Winner of the Pulitzer Prize for Fiction in 1995, ‘The Stone Diaries’ by Carol Shields is a fictional biography of Daisy Goodwill which outlines her life story in ten chapters covering her birth, childhood, marriage, love, motherhood, work, sorrow, ease, illness and death. Born in Canada in 1905, Daisy’s life spans the majority of the twentieth century and is both very ordinary and yet also highly extraordinary.
As the story of ‘The Stone Diaries’ is more or less given away in the chapter titles, I originally thought that this was a book that I might give up on if the characters didn’t grab me straight away especially as there was no real plot to focus on. I was also a bit put off by the rather complicated-looking family tree at the beginning as I wasn’t really in the mood for reading something which required keeping track of dozens of minor characters. However, I was soon engrossed in the events of Daisy’s life and devoured the book in two days. Despite spanning several decades, Shields concentrates on the everyday details of specific events which made both the story and the characters highly accessible.
Shields has a talent for writing in different styles in line with the development of the characters while also ensuring that the book remains cohesive as a whole. I particularly liked the ‘Work’ chapter set during the years when Daisy writes a gardening column for a magazine under the name Mrs Green Thumb. While much of the book is written in standard prose, this particular chapter is written in the form of a series of letters addressed to Daisy from her daughter, friends, colleagues and other characters. The reader doesn’t get to see any of Daisy’s replies to these messages yet it is so cleverly compiled that you can still imagine how she would have responded to them. It is also a good example of how Daisy remains quite distant to the reader despite being the main character. Her own private thoughts are rarely revealed and many parts of her life are recounted from the point of view of her friends and relatives rather than her own perspective. However, even Daisy’s seemingly ordinary and relatively uneventful life proves to be unique, interesting and quietly transformative in its own way.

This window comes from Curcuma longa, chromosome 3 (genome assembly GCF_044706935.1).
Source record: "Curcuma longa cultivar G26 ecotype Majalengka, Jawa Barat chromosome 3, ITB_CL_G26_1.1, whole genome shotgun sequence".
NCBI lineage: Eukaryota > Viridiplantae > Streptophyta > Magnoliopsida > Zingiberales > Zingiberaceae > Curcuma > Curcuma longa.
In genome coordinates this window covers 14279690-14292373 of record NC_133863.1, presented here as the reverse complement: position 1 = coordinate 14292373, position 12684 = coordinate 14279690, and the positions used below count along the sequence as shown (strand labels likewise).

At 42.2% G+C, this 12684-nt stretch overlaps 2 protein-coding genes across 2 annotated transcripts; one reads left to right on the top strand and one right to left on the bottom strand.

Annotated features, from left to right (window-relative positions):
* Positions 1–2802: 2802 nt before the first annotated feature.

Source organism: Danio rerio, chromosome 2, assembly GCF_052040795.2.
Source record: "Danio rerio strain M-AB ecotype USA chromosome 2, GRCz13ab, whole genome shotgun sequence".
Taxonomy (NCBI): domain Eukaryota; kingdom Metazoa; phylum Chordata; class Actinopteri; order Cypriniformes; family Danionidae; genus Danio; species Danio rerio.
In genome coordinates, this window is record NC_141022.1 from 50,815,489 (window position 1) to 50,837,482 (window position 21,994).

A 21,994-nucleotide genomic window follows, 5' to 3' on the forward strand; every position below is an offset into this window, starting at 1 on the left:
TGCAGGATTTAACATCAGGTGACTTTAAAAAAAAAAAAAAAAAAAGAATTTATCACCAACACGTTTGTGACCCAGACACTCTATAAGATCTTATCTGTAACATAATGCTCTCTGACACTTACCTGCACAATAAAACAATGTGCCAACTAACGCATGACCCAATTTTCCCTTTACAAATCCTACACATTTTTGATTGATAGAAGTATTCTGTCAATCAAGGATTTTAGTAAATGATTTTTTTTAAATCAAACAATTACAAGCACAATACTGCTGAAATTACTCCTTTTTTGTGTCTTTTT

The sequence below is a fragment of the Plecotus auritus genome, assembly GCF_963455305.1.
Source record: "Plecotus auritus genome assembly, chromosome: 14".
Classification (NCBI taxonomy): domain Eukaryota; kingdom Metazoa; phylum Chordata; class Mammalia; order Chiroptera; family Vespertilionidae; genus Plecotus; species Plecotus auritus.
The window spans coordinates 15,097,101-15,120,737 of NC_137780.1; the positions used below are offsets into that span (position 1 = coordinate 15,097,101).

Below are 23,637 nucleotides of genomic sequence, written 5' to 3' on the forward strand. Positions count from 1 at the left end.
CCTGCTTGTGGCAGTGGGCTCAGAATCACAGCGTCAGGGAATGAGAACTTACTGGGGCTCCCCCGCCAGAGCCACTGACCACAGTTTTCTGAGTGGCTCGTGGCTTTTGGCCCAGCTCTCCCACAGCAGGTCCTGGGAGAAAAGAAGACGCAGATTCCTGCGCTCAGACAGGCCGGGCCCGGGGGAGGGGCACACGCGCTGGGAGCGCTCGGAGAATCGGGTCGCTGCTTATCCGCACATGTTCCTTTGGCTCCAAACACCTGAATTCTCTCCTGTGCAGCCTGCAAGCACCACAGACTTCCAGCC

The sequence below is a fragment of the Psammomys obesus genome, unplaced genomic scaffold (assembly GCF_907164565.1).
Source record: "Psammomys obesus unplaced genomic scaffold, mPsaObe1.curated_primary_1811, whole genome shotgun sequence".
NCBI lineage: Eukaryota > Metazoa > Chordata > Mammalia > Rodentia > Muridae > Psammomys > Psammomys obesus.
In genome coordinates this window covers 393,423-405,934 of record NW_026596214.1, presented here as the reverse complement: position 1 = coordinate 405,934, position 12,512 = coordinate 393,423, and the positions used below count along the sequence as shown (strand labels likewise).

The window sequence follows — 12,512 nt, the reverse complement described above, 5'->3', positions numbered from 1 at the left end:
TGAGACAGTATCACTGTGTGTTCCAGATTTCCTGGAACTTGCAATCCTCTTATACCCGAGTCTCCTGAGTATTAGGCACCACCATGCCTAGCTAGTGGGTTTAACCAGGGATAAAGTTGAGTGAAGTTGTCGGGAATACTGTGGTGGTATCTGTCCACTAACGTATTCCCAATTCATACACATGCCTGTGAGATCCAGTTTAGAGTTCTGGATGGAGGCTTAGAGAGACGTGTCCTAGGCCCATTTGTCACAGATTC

Overall, I enjoyed ‘The Stone Diaries’ more than I initially thought I would and I particularly appreciated the subtleties of Shields’ writing. I have now added ‘Unless’ to my TBR pile which seems to just keep on growing…